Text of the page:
Remarkable Kitzmiller reactions


The purpose of this thread is collecting the many remarkable/amazing/unbelievable quotes and reactions to Judge Jones’s decision yesterday in Kitzmiller v. Dover.

I’ll start with a tidbit indicating that there might even be some trouble brewing at the Discovery Institute, from nothing less than a Discovery Institute board member, Mike Vaska:

Discovery Institute Lashes Out At Intelligent Design Ruling

(December 20, 2005, KOMO Staff & News Services)

“Judge Jones got on his soapbox to offer his own views of science, religion and evolution,” John West, a senior fellow at the Discovery Institute, said in a news release. “He makes it clear that he wants his place in history as the judge who issued a definitive decision about intelligent design. This is an activist judge who has delusions of grandeur.”


The Discovery Institute describes itself as a general policy think tank that embraces “God-given reason and the permanency of human nature” as well as democratic, free-market and other ideals. Its fellows publish articles and conduct research on a variety of topics, ranging from international relations to defense.

In 2003, the institute received a 10-year, $9.5 million grant from the Bill and Melinda Gates Foundation to explore solutions to regional transportation problems.

The institute’s board of directors includes several prominent business and political leaders, including former Republican U.S. Sen. Slade Gorton, retired Microsoft Corp. Chief Operating Officer Robert Herbold, Madrona Venture Group cofounder Tom Alberg, and former state attorney general candidate Mike Vaska.

Vaska and Gorton joined to help with the institute’s transportation initiative. Gorton declined to comment about the intelligent design issue Tuesday, but Vaska said he was dismayed by the institute’s response to the ruling.

“It’s very troubling to me when people, every time they lose in court, blame it on an ‘activist judge,”’ Vaska said. He added in an e-mail: “I also read the judge’s opinion (most of it at least). He’s not a ‘judicial activist.”’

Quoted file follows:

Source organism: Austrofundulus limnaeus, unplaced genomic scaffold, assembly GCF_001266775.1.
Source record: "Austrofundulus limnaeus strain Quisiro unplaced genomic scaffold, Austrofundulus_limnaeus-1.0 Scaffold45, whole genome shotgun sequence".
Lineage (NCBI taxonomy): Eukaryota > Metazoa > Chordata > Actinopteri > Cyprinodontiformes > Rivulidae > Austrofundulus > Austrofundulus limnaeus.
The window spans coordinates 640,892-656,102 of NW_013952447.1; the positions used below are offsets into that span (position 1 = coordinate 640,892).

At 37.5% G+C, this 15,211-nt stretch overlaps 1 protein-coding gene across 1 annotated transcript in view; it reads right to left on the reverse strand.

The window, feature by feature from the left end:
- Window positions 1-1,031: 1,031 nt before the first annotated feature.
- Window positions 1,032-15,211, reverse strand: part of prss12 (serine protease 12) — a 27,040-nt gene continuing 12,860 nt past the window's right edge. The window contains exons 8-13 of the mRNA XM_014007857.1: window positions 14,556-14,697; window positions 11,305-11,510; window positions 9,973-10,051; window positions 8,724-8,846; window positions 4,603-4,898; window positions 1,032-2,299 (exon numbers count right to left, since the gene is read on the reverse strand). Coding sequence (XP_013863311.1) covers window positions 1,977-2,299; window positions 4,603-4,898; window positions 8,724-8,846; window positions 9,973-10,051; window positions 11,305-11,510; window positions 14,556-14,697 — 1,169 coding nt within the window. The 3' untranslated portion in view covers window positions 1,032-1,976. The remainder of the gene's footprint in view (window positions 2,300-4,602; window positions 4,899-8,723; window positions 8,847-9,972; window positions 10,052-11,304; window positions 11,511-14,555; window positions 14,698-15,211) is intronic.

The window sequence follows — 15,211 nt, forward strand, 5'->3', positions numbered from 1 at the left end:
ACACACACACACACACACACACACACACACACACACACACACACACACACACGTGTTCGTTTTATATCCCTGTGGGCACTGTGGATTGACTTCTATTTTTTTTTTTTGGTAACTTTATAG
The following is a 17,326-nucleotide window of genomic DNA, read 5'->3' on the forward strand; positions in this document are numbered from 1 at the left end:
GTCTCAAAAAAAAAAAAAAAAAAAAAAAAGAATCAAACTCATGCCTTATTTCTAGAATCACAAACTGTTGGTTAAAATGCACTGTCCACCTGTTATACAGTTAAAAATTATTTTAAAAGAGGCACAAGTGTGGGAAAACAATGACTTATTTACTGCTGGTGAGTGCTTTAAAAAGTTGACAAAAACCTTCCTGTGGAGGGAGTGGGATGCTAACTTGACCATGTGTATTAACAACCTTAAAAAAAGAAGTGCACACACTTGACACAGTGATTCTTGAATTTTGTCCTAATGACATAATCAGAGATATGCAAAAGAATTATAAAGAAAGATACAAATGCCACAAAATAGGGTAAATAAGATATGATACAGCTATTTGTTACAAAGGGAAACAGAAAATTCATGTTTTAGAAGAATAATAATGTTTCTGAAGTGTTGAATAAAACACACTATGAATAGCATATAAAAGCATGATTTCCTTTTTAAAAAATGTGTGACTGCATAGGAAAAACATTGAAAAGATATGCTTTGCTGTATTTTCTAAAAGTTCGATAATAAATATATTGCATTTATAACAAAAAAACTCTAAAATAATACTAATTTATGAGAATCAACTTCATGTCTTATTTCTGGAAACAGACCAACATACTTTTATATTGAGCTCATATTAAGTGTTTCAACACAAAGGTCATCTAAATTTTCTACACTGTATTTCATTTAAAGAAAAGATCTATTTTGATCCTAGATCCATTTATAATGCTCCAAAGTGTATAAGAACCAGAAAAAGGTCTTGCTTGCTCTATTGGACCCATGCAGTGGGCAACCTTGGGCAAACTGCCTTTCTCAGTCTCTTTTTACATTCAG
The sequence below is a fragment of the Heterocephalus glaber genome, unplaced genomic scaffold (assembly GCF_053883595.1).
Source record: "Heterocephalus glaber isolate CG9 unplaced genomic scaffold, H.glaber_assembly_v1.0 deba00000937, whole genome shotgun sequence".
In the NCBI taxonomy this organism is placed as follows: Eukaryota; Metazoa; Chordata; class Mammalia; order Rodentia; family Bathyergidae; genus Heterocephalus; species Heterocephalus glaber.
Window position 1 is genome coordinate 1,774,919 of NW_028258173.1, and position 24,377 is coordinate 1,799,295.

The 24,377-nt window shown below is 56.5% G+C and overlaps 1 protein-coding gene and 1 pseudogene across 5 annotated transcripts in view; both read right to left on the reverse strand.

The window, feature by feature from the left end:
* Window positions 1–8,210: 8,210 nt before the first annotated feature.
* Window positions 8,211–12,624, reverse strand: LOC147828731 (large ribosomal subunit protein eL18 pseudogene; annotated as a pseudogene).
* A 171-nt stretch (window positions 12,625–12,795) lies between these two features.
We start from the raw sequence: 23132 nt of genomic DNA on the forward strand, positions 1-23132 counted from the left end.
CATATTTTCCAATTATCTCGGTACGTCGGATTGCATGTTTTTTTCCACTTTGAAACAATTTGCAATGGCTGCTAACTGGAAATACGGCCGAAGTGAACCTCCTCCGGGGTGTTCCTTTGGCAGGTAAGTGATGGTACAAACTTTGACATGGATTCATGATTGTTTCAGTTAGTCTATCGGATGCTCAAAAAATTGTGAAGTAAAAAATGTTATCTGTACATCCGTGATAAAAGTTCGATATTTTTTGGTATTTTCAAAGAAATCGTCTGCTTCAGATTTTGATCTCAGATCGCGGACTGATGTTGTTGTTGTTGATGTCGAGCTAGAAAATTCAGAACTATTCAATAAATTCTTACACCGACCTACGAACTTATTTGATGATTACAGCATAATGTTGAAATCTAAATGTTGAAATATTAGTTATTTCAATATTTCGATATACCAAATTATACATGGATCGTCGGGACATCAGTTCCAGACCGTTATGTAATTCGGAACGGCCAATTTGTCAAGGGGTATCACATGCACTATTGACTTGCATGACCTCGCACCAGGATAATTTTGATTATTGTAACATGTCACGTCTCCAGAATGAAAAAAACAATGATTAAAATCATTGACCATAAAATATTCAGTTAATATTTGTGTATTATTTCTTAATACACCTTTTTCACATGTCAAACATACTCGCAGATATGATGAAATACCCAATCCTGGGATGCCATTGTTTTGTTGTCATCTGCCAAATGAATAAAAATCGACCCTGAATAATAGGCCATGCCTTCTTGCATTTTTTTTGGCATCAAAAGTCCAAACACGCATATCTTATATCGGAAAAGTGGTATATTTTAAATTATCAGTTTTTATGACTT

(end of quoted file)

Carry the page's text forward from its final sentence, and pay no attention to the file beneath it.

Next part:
Vaska, a Lutheran and a moderate Republican, said he supports the Discovery Institute because it supports those who wish to challenge orthodoxy. Board members don’t necessarily agree with every position the institute takes, he said.

(bolds added; hat-tip to Red State Rabble)

I bet Vaska realizes that Judge Jones is a more conservative Lutheran Republican than he is, and perhaps is having second – or third or fourth – thoughts about ID. (Judge Jones is also a Lutheran, and this “activist judge” was appointed by George W. Bush appointed in 2002 (see also

Post your favorites in the comments section.


From the York Daily Record

In brief phone conversations, Bonsell said he wanted more time to review Jones’ decision before commenting, and Buckingham said he would not comment.

But during an interview with The Associated Press from his home in Mt. Airy, N.C., Buckingham said he still felt the board did the right thing.

“I’m still waiting for a judge or anyone to show me anywhere in the Constitution where there’s a separation of church and state,” he said. “We didn’t lose; we were robbed.”

Buckingham also criticized Jones in a story in The New York Times.

He called the decision “ludicrous” and said, “I think Judge Jones ought to be ashamed of himself.”

“If the judge called me a liar, then he’s a liar,” Buckingham said.

From another York Daily Record article

Despite the judge’s ruling, Bonsell maintained his opinion about intelligent design.

“Intelligent design is science, most definitely,” he said after reading the summary of the judge’s ruling. “It should be appealed to the next level.” … Bonsell said he disagreed with the judge that the board provided a disservice to the public and that members lied to cover their tracks.